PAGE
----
Let's Build a Strategy - Inflation, Rates, and the Housing Market
September 27, 2022 | Posted by: Sharon Patton
Let’s Build a Strategy – Inflation, Rates, and the Housing Market
Inflation is still high, we have seen another rate increase and the housing market is changing. All of this may have you concerned and feeling overwhelmed. It is very easy to be reactive in these uncertain times. Let's be proactive and look at some facts!
What is Inflation?
Inflation is a rise in prices, which can be translated as the decline of purchasing power over time. The loss of purchasing power impacts the cost of living for everyone which leads to a deceleration in economic growth. To combat inflation, generally, the Bank of Canada increases the overnight lending rate, which in turn increases the Prime lending rate. This generally helps to manage the money supply and credit to lower inflation and keep the economy running smoothly.
It may seem all doom and gloom when it comes to rates right now. Let's take a closer look at the 25 year historical life of Prime rate. In times of financial crisis, we see a drop in the Prime Rate. This is done so that people will spend by taking advantage of lower interest rates on credit. Which will make the economy start to flourish again. When faced with rising inflation today, the Bank of Canada is increasing interest rates to slow the spending rate and relieve the supply chain. If we look at the graph below we see the following:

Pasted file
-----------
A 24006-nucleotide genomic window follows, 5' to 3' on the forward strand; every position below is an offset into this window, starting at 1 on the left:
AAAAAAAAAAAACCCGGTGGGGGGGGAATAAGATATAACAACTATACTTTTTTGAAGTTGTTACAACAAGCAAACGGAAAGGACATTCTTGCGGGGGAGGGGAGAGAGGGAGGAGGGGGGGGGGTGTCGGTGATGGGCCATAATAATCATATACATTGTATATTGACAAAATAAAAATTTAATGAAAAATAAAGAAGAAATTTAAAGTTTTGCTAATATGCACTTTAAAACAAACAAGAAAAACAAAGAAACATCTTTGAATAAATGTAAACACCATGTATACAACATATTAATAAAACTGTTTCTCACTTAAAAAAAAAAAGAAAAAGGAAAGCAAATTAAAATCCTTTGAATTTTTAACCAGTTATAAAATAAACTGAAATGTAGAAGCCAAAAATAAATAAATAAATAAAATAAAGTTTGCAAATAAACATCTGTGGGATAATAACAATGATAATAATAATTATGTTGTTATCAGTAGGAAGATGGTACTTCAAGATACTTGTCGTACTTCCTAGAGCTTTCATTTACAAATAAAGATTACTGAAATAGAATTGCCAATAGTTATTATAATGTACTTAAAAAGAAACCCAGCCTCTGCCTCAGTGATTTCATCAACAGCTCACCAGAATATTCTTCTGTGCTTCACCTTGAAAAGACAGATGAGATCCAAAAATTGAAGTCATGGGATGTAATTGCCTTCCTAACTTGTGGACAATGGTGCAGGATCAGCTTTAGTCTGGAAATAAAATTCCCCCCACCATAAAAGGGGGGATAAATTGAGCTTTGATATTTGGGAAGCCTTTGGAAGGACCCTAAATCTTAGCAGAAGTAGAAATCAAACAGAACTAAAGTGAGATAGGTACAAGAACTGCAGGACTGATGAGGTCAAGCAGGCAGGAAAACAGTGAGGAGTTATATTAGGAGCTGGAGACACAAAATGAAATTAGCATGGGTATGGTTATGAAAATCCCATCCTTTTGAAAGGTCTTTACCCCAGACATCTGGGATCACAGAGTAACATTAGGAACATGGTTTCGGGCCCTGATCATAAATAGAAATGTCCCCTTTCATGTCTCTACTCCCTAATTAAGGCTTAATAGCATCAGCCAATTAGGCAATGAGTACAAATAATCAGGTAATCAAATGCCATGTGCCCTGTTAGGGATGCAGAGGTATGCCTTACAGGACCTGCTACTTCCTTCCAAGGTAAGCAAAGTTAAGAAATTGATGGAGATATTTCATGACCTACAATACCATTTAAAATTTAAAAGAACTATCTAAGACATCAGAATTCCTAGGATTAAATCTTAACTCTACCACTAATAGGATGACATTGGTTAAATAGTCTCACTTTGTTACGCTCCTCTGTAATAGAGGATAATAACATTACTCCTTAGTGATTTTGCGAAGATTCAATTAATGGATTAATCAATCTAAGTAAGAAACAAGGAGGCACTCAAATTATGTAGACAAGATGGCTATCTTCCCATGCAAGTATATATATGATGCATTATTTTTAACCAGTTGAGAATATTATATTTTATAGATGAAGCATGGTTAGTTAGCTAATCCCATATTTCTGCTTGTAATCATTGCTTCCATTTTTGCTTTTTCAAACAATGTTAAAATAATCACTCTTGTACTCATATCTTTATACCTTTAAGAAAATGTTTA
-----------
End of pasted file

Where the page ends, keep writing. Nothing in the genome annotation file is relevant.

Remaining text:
- Rates are cyclical
- Higher rates do not last forever
Purchasing – Peek March 2022 vs Today
Even though interest rates have increased this is still a good time to purchase. Let's look at the numbers. If housing prices have come down 26% since the peak in March of this year, there is a nominal difference in monthly carrying costs, even with a rate 2.25% higher. If you bought in the peak at $1,700,000 the monthly payment is $5,900 vs if you buy today at approx. $1,250,000 which has a monthly payment of $5,640 at today's rates. The bonus - your down payment is lower. (*based on 20% down payment)
Buying vs. Renting
With escalating rental increases let's review buying vs renting. If the average 3 bedroom freehold townhouse currently rents for $3,250 and sells for $900,000. On the purchase, the monthly mortgage and property taxes are $4,265, but $835 of that is going to principal repayment, netting out at $3,430. At the end of 5 years, you will have accumulated an additional $57,000 in equity plus any market appreciation. With the buying option, you would need to have $180,000 for a down payment. Even with rate increases, it is not less expensive to sell and rent in this market.
Do You Have a Budget in Place?
Now more than ever it is important to have one to track your expenses. You can see where you can save money and also address any cash flow issues. Even though mortgage rates have increased they are still 10 to 15 percent lower than credit card interest rates, so it may be worth exploring consolidating those debts. We can offer you a few solutions that will allow you to free up some cash, or even have an emergency fund ready for those unexpected expenses that arise.
If you are looking to purchase, refinance, or if your mortgage is coming up for renewal, let's chat. We are here to build a strategy that works for you.
I look forward to connecting with you soon.
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